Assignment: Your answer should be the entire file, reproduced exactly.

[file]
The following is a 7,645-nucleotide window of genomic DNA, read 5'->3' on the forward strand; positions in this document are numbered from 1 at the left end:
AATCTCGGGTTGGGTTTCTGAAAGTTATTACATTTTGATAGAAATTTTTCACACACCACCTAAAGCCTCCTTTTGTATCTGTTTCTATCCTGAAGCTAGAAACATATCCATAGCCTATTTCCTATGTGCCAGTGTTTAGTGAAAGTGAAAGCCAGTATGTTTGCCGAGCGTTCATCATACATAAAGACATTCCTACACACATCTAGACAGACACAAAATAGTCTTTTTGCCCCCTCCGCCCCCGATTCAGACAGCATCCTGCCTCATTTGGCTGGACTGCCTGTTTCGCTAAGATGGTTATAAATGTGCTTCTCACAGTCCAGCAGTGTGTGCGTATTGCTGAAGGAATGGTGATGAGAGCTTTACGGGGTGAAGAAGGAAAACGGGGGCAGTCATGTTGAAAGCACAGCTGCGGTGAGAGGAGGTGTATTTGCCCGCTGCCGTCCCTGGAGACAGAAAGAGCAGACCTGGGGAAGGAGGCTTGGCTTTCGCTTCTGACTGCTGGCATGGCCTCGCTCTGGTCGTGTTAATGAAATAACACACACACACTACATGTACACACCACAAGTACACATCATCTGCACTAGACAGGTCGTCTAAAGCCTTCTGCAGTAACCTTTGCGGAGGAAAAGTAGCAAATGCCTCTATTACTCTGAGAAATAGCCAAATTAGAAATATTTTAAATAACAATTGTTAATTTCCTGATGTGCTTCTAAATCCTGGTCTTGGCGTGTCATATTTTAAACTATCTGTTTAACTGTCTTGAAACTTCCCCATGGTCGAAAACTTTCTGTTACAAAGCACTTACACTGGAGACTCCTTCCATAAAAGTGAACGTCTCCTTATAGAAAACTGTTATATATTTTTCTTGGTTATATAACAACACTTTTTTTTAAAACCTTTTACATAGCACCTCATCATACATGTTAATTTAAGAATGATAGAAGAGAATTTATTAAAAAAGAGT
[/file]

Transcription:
The following is a 7,645-nucleotide window of genomic DNA, read 5'->3' on the forward strand; positions in this document are numbered from 1 at the left end:
AATCTCGGGTTGGGTTTCTGAAAGTTATTACATTTTGATAGAAATTTTTCACACACCACCTAAAGCCTCCTTTTGTATCTGTTTCTATCCTGAAGCTAGAAACATATCCATAGCCTATTTCCTATGTGCCAGTGTTTAGTGAAAGTGAAAGCCAGTATGTTTGCCGAGCGTTCATCATACATAAAGACATTCCTACACACATCTAGACAGACACAAAATAGTCTTTTTGCCCCCTCCGCCCCCGATTCAGACAGCATCCTGCCTCATTTGGCTGGACTGCCTGTTTCGCTAAGATGGTTATAAATGTGCTTCTCACAGTCCAGCAGTGTGTGCGTATTGCTGAAGGAATGGTGATGAGAGCTTTACGGGGTGAAGAAGGAAAACGGGGGCAGTCATGTTGAAAGCACAGCTGCGGTGAGAGGAGGTGTATTTGCCCGCTGCCGTCCCTGGAGACAGAAAGAGCAGACCTGGGGAAGGAGGCTTGGCTTTCGCTTCTGACTGCTGGCATGGCCTCGCTCTGGTCGTGTTAATGAAATAACACACACACACTACATGTACACACCACAAGTACACATCATCTGCACTAGACAGGTCGTCTAAAGCCTTCTGCAGTAACCTTTGCGGAGGAAAAGTAGCAAATGCCTCTATTACTCTGAGAAATAGCCAAATTAGAAATATTTTAAATAACAATTGTTAATTTCCTGATGTGCTTCTAAATCCTGGTCTTGGCGTGTCATATTTTAAACTATCTGTTTAACTGTCTTGAAACTTCCCCATGGTCGAAAACTTTCTGTTACAAAGCACTTACACTGGAGACTCCTTCCATAAAAGTGAACGTCTCCTTATAGAAAACTGTTATATATTTTTCTTGGTTATATAACAACACTTTTTTTTAAAACCTTTTACATAGCACCTCATCATACATGTTAATTTAAGAATGATAGAAGAGAATTTATTAAAAAAGAGT